I spent five years in the Internet “wilderness,” learning, reading, and gathering. I have to admit, there’s a lot of junk out there, along with some real diamonds. In the interest of saving you a bunch of time performing the same journey of discovery, I present to you the “best of the best.”
Chris on the radio
Listen to Chris discuss the economy and possible responses to an uncertain future on Market-Toolbox with Doug Newberry. Chapter 12 on Debt and Chapter 19 Future Shock were played and questions fielded from live participants.
Listen this two-part series as Chris speaks to the convergence of of the three “E”s With Bill Baue and Francesca Rheannon of Corporate Watchdog Radio. The actual interview starts about 1/4 of the way in. Recorded in April of 2008.
Important background material
As you first confront the evidence that I have gathered in the Crash Course, perhaps there or perhaps elsewhere, you will almost certainly experience a set of emotions as a consequence. After carefully watching seminar audiences over the years I realized that the Kubler-Ross Five Stages of Grief offered a good framework for predicting and managing the stages of these emotions. I have added one more step, fear, and have called this The Six Stages of Awareness. While it shares many similarities with Kubler-Ross’ analysis of the grief associated with loss, this framework applies to the process of becoming aware of information that conflicts with current expectations. For some, that is the same as loss.
One of the greatest risks we face is the fact that we’ve been lying to ourselves about the true state of our condition. In this article, veteran author Kevin Phillips takes us through some of the most common statistical lies, such as inflation, unemployment, and GDP. The effect of lying to ourselves is that we’ve created a false sense of economic progress that has fostered unnaturally low interest rates, excessive government borrowing, and an unsustainable (and dangerous) reliance on debt.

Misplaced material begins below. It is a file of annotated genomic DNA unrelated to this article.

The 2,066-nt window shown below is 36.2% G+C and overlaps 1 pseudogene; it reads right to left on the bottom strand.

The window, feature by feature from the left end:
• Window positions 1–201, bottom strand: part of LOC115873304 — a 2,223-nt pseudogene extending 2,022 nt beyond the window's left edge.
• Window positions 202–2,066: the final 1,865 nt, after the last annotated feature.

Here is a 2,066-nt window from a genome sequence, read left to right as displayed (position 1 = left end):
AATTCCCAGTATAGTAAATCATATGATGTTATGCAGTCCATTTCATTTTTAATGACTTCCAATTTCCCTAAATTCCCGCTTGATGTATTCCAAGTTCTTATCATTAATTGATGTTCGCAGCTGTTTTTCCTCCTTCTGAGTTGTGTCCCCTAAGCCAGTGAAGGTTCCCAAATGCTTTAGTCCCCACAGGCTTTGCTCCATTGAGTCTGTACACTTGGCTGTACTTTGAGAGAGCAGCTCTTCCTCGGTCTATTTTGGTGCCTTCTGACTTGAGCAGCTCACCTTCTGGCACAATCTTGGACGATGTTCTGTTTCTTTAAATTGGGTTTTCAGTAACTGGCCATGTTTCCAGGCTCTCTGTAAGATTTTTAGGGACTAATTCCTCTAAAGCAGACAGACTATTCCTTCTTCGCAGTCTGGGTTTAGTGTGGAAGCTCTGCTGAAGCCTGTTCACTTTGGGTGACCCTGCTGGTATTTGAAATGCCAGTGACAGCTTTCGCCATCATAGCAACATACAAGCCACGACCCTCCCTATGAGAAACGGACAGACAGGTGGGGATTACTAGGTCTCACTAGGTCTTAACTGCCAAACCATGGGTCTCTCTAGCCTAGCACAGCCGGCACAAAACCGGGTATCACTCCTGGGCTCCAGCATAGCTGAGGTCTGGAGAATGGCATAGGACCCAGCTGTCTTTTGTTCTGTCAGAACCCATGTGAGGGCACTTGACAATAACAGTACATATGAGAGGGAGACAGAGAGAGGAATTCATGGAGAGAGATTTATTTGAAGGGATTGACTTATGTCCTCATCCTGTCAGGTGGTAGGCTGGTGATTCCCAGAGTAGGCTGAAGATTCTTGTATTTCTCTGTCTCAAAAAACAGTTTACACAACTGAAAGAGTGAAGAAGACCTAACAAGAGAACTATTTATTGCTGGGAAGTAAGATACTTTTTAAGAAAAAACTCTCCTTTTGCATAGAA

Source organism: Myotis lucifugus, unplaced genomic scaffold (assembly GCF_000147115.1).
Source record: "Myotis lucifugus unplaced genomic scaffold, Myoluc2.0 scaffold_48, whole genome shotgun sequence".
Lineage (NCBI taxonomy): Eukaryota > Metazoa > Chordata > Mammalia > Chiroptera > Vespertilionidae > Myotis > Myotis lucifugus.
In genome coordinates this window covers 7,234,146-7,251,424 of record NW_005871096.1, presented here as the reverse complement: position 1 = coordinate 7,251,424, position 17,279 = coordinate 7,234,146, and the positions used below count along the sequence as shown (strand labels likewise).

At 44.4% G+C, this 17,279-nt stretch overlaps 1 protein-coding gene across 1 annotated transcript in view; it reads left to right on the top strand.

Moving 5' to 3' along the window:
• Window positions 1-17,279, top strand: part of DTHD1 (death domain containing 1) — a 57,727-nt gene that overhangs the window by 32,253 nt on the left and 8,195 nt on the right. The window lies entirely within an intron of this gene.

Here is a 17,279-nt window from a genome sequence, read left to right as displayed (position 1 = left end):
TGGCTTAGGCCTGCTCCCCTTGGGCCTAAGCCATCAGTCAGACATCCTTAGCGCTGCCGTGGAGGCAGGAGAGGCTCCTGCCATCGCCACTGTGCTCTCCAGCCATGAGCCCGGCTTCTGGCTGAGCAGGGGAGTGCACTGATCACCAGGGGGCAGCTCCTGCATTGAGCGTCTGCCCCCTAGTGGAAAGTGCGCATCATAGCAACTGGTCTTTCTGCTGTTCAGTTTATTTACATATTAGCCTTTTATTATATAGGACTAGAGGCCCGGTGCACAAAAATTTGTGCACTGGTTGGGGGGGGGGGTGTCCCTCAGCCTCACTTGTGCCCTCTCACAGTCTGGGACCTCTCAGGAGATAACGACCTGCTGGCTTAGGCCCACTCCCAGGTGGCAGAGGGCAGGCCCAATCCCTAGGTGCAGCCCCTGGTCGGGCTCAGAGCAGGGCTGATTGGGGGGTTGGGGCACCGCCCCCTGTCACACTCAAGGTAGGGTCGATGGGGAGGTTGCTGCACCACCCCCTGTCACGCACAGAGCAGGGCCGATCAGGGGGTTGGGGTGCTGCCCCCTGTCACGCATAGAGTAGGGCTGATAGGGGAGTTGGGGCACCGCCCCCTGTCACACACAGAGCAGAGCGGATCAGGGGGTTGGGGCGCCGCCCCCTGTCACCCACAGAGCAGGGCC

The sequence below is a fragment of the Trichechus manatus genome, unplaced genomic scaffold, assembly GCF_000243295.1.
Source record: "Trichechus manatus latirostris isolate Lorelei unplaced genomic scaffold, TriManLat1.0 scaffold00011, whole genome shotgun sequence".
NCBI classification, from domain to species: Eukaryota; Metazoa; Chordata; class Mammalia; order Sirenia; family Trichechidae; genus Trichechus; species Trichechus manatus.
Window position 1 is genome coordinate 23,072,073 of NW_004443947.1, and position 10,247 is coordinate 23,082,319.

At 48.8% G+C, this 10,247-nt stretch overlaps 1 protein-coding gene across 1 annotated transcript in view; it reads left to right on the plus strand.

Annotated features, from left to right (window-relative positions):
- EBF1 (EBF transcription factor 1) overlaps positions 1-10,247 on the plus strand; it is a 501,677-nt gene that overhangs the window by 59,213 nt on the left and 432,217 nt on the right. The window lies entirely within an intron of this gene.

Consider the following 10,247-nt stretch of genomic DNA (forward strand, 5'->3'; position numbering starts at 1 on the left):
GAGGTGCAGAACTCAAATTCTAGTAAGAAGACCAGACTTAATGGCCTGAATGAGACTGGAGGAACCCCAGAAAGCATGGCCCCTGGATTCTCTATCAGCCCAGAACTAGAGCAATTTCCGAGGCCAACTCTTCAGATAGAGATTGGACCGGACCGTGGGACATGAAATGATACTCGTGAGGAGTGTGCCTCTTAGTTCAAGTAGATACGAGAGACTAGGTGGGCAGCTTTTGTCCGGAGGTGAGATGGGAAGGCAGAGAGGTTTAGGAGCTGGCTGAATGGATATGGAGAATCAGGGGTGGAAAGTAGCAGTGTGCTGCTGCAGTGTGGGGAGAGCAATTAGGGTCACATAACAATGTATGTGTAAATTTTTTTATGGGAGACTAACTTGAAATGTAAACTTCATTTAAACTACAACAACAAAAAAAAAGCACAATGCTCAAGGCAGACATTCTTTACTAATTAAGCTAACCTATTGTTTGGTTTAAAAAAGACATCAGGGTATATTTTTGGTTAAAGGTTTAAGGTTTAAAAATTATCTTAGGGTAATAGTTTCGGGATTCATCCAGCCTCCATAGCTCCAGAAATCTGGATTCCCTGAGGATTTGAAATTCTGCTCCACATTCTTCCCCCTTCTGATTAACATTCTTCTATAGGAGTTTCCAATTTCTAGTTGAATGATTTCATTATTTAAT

Your bank account may not be as safe as you think (or hope). Taking a deeper look at the legal details and the financial depth of the FDIC reveals several troubling details that call into question how the FDIC would fare during a true banking crisis.
Risks to US Monetary System
This is my explanation of the math problem that lies at the very heart of our entire economic system. It explains the exponential nature of our monetary system.
Since all money is loaned into existence, it means that there is always more debt than money in the system at any one time. When does this mathematically break down? Can we predict this? The answer is, yes, we can predict the end, and it happens when not enough new money is loaned into existence to cover the interest payments on all the outstanding debt. Currently, this means that ~$2 trillion of new borrowing must be located each year…with the number climbing exponentially each year (see The Crash Course – Chapter 4: Compounding Is The Problem for an explanation). Steven Lachance explains this brilliantly in this linked article.
A National Failure To Save
The US is insolvent. There is simply no way for our national bills to be paid under current levels of taxation and promised benefits. Our combined federal deficits now total more than 400% of GDP. This fact alone could/should cause us to stop everything and ponder the implications. After all, broke countries don’t really do all that much besides break down and start over. Perhaps we’ll be different than every other country in history? Don’t count on it.
Are the current levels of debt in the US placing an immoral burden on succeeding generations? Here I make the argument that they are. This is the companion piece to The Crash Course – Chapter 10: Inflation
Robert Hirsch led a study of Peak Oil that was highly instrumental in shaping my beliefs that we’re late to the game and that the scale and scope of the challenge is too massive to be tinkered away. There is just no combination of Ethanol and electric scooters that is going to allow us to preserve our current way of life. Certainly we will find other ways to live, but the sooner you let go of the hope that we’ll somehow build enough of the right kind of smart cars to avoid making some significant modifications to our lives, the better.